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A proposal by the U.S. Securities and Exchange Commission that would require public companies to report their greenhouse gas emissions to the agency was criticized in written comments by a handful of truckers and their trade organizations.
The SEC rule change, first announced in March, would require registrants to include certain climate-related disclosures in their registration statements and periodic reports, including information about climate-related risks that are reasonably likely to have a material impact on their businesses.
The agency received more than 10,000 written comments on the proposal, coming from a variety of entities including big and small investors, business groups, environmentalists, bankers, think tanks, U.S. senators, professors, real estate agents, universities and even a high school student.
SEC Chair Gary Gensler has said the regulation would “provide investors with consistent, comparable and decision-useful information for making their investment decisions, and it would provide consistent and clear reporting obligations for issuers.”
But in comments on the proposed rule, American Trucking Associations expressed concern about the consistency of material Scope 3 data contained in both filings or in Environmental, Social and Governance reports. The agency defines Scope 3 emissions as those greenhouse gas emissions from upstream and downstream activities in a company’s “value chain.”
“Even with a myriad of industry tools and metrics, consistency and reproducibility of Scope 3 emissions profiles remains a work in progress,” ATA wrote, noting that one freight hauler said the proposed reporting requirements could quickly become “an exercise in futility.”
“Given the subjective definition of materiality, investors cannot truly differentiate financial risk between one investment over another without universal industry metrics, reporting tools, and reliable and accurate data. ATA has serious reservations involving the consistency of material Scope 3 data contained in both filings or in ESG reports,” ATA said.
Engine maker Cummins Inc. said it believes the disclosures as proposed by the SEC are important, but the execution of them could be burdensome, confusing to stakeholders, and time intensive.
“For example, Cummins already provides detailed company data once finalized and audited on capital spend and Scope 1, 2, and 3 emissions through regular reporting with CDP,” Cummins wrote. “It is currently unclear from the proposal how Cummins would need to change some of these disclosures and whether there would be an associated benefit to investors and other stakeholders. Cummins and other companies need more definitive guidance and recognition of existing practices to better direct resources and time to the appropriate and most meaningful areas.”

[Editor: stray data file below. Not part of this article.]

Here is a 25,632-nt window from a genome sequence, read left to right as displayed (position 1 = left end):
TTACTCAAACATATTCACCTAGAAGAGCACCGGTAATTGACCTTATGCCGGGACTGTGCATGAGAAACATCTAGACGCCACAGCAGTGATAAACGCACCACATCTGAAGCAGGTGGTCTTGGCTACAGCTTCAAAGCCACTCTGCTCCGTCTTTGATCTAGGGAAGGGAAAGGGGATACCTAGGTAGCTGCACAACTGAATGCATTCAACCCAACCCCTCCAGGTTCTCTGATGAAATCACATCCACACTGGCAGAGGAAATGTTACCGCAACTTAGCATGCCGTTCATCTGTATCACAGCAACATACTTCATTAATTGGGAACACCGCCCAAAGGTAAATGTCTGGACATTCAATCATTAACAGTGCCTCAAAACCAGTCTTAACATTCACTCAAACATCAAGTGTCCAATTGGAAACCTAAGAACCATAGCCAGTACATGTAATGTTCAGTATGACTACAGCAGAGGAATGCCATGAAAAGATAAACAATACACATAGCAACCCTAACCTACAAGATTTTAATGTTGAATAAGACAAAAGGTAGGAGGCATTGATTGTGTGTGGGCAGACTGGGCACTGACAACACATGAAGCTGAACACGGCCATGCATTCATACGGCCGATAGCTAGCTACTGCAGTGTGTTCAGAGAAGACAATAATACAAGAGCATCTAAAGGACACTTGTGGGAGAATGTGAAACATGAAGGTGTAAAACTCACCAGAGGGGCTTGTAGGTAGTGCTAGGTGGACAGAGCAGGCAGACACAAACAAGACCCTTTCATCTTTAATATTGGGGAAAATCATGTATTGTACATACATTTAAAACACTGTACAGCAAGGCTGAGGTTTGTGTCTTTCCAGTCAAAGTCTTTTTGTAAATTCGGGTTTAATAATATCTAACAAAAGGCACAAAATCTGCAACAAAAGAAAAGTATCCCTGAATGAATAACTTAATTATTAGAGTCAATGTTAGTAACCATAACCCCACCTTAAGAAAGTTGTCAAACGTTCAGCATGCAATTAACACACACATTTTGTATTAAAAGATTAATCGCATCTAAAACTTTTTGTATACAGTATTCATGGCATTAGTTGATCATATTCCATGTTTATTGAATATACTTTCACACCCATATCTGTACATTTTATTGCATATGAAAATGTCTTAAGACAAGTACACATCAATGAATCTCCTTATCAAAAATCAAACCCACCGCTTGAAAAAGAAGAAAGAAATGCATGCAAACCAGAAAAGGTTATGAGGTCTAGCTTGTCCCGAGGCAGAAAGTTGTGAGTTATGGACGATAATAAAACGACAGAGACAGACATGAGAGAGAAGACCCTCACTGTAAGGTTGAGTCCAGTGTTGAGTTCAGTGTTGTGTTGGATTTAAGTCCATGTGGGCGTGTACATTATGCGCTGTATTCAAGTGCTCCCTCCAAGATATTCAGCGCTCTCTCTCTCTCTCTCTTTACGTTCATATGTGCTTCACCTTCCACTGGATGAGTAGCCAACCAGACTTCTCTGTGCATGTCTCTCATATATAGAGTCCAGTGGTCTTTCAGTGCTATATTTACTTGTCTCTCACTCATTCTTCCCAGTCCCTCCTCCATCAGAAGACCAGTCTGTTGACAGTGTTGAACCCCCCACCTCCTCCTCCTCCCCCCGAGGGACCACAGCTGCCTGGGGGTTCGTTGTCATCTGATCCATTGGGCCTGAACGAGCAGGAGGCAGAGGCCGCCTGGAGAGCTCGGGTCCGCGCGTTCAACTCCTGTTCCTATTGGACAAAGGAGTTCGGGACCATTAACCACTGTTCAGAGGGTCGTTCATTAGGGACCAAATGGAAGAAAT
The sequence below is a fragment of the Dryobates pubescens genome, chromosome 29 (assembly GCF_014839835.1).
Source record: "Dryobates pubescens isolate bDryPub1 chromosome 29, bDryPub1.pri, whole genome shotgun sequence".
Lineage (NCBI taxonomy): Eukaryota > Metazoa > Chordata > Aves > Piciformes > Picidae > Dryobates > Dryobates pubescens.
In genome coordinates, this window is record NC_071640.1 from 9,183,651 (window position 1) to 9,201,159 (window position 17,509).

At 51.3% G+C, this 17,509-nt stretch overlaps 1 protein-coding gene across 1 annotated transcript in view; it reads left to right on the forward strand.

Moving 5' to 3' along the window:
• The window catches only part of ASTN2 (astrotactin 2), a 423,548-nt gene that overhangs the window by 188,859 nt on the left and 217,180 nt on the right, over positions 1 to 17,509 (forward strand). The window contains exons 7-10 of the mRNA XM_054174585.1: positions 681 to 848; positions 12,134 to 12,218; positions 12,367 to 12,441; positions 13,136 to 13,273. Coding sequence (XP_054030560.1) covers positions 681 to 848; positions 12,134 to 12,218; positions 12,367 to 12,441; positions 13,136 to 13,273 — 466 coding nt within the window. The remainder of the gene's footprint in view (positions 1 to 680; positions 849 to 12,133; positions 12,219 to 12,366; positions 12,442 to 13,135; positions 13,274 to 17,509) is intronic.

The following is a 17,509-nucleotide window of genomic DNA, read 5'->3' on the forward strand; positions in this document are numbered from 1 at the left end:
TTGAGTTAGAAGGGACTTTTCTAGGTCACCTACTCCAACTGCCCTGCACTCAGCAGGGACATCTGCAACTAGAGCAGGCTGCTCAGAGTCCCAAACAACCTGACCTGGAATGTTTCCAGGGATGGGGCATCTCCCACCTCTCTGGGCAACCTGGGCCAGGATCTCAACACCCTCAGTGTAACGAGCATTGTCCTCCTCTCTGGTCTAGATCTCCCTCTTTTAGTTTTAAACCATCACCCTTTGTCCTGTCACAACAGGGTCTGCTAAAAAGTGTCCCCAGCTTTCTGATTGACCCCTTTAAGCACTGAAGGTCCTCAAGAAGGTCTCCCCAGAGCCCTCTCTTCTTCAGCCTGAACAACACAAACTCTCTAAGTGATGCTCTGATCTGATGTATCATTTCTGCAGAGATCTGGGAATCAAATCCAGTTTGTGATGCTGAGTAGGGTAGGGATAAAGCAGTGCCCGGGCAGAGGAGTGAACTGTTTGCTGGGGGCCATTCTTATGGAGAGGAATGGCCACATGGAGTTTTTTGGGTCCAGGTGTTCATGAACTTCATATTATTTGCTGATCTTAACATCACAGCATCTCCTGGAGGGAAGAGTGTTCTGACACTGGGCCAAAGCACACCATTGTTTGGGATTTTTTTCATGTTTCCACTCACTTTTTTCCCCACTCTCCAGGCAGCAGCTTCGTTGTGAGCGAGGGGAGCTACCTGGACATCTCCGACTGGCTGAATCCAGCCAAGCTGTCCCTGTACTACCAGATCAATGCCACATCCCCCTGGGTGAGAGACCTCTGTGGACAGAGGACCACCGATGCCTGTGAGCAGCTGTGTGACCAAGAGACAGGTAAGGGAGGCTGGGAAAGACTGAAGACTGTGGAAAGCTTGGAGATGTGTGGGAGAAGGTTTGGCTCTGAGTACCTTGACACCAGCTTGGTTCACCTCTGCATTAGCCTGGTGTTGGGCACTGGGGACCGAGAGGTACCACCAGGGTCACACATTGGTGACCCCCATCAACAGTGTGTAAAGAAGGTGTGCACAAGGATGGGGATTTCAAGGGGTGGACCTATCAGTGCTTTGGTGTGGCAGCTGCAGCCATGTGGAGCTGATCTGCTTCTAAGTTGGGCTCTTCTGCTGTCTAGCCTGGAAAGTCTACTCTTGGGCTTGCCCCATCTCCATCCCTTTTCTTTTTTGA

“In our opinion, the proposed rule as currently drafted amounts to an unfunded and unwieldy mandate on public companies without a commensurate benefit to investors,” wrote Schneider National Inc. “The proposed rule will impose significant expense, lead to disclosure of unreliable information, invite costly litigation, and will alter the services Schneider is currently providing.” It added that the proposal “unduly interferes with business management decisions and corporate governance.”
“While large carriers and other publicly traded companies may say they already report this type of data, or have the ability to do so, small carriers or single-truck owner-operators would incur significant costs and responsibilities that may fall on a single person,” wrote the Owner-Operator Independent Drivers Association. “Therefore, we are concerned that this rule could generate significant reporting requirements for our members. While the rule provides flexibility for registrants subject to SEC reporting requirements, it should clarify that small-business entities receiving requests from publicly traded companies for information to comply with this regulation should have flexibility as well.”
The U.S. Chamber of Commerce commented: “We are concerned that the proposed rules, when viewed holistically, do not strike the right balance and may, in fact, prove counterproductive by mandating that companies produce extensive amounts of information that is not material, thus obscuring for investors what is most important to making informed voting and investment decisions and creating confusion and misimpressions. This is not consistent with the SEC’s long-standing tripartite mission and its stated goals in issuing the proposed rules.”
The Chamber added, “The current proposed rules are vast and unprecedented in their scope, complexity, rigidity and prescriptive particularity, and exceed the bounds of the SEC’s lawful authority as proposed.”
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The National Retail Federation also was critical of the proposal.
“NRF supports climate-related reporting that results in comparable, consistent and reliable information that is useful for investors. Unfortunately, however, in its current form, the proposal contains elements that are unworkable and may even defeat the goals the Commission seeks to achieve,” NRF wrote.
“Aspects of the proposal conflict with many of the accepted approaches to reporting on climate-related objectives and emissions without improving them. Moreover, the proposal creates the likelihood that investors will face a flood of information in SEC reports that will make the reports difficult to mine for truly consistent and comparable information,” it added.